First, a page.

Growing Your New Cluster

The cluster is there logically. Now we have to expand it physically. Fortunately, we don't have to go back to the cloud console or resort to other tools like Terraform. We will just tell MonkOS to bootstrap it for us:

monk cluster grow

This command, like all monk commands, can either take arguments or prompt interactively. You will be asked about how many instances you want to spin up - we went with three n1-standard-1. It's generally a good idea to have at least two in your cluster in order to ensure that the cluster remains stable in case of failure of a single node.

Next up, you will be prompted for some information. All fields are required:

? Cloud provider gcp
? Name for the new instance foobar
? Tag <your-cluster-tag>
? Instance region (gcp) us-central1
? Instance type (gcp) n1-standard-1
? Disk Size (GBs) 20
? Number of instances (or press ENTER to use default = 1) 3
⠏ Creating a new instance(s) on gcp...

Tag is important – replace <your-cluster-tag> with a name of your choice and write it down. MonkOS requires all machines in the cluster to be tagged with at least one tag. We will be referring to the new machines by their tag shortly.


Your cloud account may have some quotas on CPU and instance types depending on the region. You may see an error if you hit a quota or choose an unavailable instance-region combination. Try choosing a different region or machine type.

It should take 1–3 minutes to bootstrap all 3 instances. After grow is done, check with:

monk cluster peers

You should get a similar output:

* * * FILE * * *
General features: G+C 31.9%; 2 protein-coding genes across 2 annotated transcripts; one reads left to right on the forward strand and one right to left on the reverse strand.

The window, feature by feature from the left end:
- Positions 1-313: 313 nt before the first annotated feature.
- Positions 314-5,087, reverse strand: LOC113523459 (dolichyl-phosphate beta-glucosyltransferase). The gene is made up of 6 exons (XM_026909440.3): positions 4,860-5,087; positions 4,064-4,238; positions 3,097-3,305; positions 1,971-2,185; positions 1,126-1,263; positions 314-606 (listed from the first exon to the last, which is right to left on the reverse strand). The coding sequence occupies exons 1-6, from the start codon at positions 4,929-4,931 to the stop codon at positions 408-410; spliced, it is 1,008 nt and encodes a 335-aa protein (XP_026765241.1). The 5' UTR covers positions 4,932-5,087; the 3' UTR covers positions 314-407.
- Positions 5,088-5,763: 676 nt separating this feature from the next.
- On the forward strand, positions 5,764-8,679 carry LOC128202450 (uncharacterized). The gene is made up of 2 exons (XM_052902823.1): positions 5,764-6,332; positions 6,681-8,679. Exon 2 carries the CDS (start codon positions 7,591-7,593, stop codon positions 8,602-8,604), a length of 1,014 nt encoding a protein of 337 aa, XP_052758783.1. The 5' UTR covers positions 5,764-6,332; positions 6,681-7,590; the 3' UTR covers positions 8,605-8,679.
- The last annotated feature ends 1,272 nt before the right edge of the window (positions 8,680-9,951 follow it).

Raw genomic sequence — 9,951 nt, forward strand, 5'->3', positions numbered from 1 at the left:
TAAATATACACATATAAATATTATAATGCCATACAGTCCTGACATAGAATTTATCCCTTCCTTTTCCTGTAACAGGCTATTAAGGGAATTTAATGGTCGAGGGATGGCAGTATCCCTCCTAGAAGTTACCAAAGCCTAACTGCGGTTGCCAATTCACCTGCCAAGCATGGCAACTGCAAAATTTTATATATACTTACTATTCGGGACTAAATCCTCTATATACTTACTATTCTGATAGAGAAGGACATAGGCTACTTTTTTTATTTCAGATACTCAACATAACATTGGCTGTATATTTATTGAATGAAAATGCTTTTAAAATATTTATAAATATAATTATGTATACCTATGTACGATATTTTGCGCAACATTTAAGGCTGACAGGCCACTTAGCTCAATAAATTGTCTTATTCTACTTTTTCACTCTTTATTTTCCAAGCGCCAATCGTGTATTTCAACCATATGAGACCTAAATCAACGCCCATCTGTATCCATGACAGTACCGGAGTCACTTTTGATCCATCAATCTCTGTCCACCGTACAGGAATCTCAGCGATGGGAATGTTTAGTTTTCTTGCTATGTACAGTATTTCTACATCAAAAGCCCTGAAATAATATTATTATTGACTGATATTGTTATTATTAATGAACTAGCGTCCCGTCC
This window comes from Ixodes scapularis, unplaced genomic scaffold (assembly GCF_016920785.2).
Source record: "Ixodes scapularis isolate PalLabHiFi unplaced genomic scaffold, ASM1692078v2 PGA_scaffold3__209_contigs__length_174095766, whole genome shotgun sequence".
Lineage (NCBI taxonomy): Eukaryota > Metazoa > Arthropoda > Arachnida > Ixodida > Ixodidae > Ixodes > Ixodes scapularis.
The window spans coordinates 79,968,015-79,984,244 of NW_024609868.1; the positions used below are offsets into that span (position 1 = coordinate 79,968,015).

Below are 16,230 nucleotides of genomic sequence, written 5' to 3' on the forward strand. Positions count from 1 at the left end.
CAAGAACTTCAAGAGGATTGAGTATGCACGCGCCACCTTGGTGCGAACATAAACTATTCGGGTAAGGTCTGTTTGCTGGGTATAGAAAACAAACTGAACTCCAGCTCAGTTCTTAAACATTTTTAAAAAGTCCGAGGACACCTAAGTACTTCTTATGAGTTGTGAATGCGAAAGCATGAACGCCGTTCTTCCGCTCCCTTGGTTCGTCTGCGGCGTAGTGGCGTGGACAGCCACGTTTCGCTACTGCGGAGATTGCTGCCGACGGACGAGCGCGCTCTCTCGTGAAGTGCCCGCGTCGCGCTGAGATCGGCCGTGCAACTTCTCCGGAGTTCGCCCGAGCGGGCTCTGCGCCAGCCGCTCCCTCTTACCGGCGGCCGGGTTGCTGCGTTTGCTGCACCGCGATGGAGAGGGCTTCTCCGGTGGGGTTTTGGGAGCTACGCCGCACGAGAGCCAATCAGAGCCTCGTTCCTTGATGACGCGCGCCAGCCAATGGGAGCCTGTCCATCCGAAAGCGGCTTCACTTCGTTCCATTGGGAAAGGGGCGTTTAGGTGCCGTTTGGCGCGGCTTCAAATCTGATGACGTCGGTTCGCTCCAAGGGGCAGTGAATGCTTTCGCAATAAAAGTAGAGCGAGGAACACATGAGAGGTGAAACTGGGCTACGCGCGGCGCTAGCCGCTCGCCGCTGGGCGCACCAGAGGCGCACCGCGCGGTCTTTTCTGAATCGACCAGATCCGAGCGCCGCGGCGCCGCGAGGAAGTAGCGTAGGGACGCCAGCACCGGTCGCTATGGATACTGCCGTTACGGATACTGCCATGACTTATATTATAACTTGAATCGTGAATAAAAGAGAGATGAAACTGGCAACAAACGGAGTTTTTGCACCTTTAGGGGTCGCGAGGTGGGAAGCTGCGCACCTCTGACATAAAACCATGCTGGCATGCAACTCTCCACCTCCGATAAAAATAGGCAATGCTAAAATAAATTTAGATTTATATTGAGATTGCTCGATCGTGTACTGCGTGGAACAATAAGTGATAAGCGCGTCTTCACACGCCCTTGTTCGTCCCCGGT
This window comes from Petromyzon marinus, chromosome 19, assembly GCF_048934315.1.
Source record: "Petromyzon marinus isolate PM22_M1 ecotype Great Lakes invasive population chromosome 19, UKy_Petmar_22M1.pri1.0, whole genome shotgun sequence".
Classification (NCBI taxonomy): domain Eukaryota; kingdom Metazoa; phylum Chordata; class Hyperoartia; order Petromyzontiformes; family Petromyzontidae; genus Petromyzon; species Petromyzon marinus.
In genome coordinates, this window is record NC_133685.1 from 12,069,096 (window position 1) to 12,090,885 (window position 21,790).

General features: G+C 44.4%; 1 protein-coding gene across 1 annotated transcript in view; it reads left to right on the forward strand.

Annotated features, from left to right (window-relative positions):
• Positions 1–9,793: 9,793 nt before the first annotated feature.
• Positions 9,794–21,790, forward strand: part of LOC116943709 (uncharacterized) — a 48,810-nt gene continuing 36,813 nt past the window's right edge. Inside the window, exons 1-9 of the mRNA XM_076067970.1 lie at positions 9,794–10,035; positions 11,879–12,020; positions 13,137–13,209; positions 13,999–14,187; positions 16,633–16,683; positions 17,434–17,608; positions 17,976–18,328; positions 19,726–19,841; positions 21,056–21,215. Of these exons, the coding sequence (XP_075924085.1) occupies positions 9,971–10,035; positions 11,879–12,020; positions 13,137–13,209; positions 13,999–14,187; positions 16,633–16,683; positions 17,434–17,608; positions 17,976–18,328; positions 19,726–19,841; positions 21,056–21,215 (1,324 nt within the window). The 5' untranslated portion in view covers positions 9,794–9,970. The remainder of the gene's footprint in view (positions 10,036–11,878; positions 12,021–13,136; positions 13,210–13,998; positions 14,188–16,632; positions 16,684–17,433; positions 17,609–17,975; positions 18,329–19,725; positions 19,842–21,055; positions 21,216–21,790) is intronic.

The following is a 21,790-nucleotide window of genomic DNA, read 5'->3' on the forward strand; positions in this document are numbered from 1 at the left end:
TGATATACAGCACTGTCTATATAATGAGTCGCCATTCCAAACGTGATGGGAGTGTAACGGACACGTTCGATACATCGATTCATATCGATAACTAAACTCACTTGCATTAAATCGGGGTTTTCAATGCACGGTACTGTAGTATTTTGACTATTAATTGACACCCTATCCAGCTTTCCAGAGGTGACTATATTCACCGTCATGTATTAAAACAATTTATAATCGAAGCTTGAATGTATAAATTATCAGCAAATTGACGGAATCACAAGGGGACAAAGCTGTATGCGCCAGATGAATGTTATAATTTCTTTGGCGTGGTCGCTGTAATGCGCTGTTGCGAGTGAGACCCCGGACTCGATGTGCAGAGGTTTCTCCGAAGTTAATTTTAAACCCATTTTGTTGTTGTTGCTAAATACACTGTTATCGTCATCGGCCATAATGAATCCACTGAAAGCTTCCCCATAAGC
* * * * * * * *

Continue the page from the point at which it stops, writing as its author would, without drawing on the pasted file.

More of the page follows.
ID     Name      Tag  Cloud ID  Provider  Containers  IP         Started At  Active
local local unknown 0 52m 3s true
... foobar-1 gcp 0 ... 2m 3s true
... foobar-2 gcp 0 ... 2m 53s true
... foobar-3 gcp 0 ... 3m 1s true

Sometimes, depending on your network conditions, the peers might appear on the list with a slight delay. Repeat monk cluster peers if you don't see all 3 instances immediately.


You now have a fully operational 3 machine MonkOS cluster running in your cloud 🎉

Deploying a Kit

Now that we have a working cluster, it's high time to run something on it.

Use the following command to see what's immediately available:

monk list

Then just pick one of those Kits, or just try with mongodb/mongodb:

monk run -t <your-cluster-tag> mongodb/mongodb

Remember to replace <your-cluster-tag> with the one you've chosen during monk cluster new!


Skip -t <your-cluster-tag> if you skipped the cluster creation step. The invocation will look like this:

monk run mongodb/mongodb

MonkOS will work for a moment and then display a summary showing the current workload layout and some useful hints.


That's it! You're now running stuff, in the cloud, with MonkOS 🎉

Cleaning Up

If you don't want to use the cluster anymore just do:

monk cluster nuke

This will destroy the cluster and all associated resources. Be careful! MonkOS will not back up the storage of the instances it terminates.

In case you'd like to create another cluster, follow this guide again or see: Creating a cluster.

What's Next?

Our newly formed cluster has 3 machines and can do much more than just running one simple workload. Having your cluster up and running is enough to start trying everything that Monk has to offer.

If you'd like to try a more advanced setup including a database, HTTP server, and a self-made service, continue to our first A-Z tutorial: Running a small system.